Alright. It seems there's no real disagreement about how the opcode
behaves. Perhaps a time limit would be appropriate to stop people creating
outputs locked for 100 years .... is bitcoin even likely to exist in 100
years? The entire history of computing is not even that old, seems hard to
imagine that it'd be good for anything beyond wasting space in the
database. But this is a minor point.

So I guess it's time to start the deployment discussion.

Bitcoin is a consensus system. It works best when everyone is following
exactly the same rules at the same time. A soft fork works against this
principle by allowing nodes to think they're following the majority
ruleset, even if they aren't, effectively downgrading them to something a
bit like SPV security without them realising.

A hard fork has multiple desirable properties. Most importantly, it means a
node can detect it's no longer in the consensus because it'll find its own
chain height has diverged significantly from its peers. Core already has
code that knows how to detect this condition and log errors about it as
well as running the alertnotify script i.e. emailing the admin. Ideally it
would also stop serving work so miners shut down or fail over, but this is
easily added to the CheckForkWarningConditions() function.

In other words, this gives the cleanest failure we can give, such that any
procedures a node operator has put in place to alert them of divergence
will be triggered.  Any code which is waiting for confirmations will wait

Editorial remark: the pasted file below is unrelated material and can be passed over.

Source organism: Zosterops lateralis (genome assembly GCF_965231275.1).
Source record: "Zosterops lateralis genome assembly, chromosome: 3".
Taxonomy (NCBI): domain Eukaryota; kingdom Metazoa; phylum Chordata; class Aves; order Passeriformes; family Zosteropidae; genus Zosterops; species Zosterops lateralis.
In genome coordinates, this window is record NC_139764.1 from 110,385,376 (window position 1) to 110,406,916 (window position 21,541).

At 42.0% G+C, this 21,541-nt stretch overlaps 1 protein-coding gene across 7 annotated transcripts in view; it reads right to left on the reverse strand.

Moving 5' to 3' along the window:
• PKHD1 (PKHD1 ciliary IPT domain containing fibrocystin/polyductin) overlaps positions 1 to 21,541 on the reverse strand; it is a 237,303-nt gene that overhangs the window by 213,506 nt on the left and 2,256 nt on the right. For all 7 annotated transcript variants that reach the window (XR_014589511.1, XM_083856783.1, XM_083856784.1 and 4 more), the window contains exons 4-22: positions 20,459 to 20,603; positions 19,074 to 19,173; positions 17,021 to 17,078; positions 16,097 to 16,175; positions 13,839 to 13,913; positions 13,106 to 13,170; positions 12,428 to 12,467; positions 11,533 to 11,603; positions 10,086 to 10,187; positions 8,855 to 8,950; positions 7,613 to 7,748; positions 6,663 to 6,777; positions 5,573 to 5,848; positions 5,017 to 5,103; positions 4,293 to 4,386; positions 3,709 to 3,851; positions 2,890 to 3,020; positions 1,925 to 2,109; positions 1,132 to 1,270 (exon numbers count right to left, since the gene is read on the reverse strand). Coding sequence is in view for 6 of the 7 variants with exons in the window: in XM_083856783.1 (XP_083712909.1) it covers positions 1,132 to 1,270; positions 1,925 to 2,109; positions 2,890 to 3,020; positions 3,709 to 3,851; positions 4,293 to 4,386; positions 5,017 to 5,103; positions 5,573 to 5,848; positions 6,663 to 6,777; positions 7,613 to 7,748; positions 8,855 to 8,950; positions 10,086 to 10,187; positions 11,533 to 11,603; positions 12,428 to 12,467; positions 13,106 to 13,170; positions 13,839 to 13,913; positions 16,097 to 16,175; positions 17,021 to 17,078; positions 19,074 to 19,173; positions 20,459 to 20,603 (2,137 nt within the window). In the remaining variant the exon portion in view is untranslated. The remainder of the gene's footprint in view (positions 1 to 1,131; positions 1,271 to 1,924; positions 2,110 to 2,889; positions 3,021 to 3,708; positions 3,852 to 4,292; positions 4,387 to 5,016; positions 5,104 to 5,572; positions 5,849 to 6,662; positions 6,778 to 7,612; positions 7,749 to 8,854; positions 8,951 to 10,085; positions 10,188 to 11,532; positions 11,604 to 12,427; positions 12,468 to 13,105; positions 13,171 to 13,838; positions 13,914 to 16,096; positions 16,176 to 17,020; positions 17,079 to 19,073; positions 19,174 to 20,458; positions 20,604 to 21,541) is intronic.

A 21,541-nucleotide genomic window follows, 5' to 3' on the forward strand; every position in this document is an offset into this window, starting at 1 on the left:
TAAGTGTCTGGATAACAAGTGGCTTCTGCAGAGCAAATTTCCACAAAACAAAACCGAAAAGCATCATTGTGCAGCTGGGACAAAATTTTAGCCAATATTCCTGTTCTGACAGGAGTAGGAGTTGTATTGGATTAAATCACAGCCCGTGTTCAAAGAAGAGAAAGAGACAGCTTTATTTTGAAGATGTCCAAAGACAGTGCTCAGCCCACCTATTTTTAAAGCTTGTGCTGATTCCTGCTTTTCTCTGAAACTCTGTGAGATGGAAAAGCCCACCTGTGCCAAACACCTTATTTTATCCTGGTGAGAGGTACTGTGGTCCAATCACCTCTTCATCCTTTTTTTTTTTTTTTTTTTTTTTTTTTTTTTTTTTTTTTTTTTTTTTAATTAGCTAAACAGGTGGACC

forever at this point, thus minimising the risk of loss.

Additionally, forcing old peers to fall behind means SPV clients will pick
the right chain, and not end up downloading transactions or blocks that are
about to be doomed at the next re-org. They can easily choose to ignore
transactions relayed by peers that are too far behind and thus not end up
accepting transactions that are no longer valid according to the majority
(a scenario which can cause monetary loss).

I don't think hard forks should be scary. Mechanisms are in place to warn
people and they can be scheduled with plenty of time in advance. The main
stated justification for a soft fork is backwards compatibility, but in a
system like Bitcoin you really don't want to be running behind the
consensus and it's hard to imagine any node operator deliberately choosing
to stay on the wrong side of the fork. It's not like other software where
people can choose to skip an upgrade and things still work just like before.
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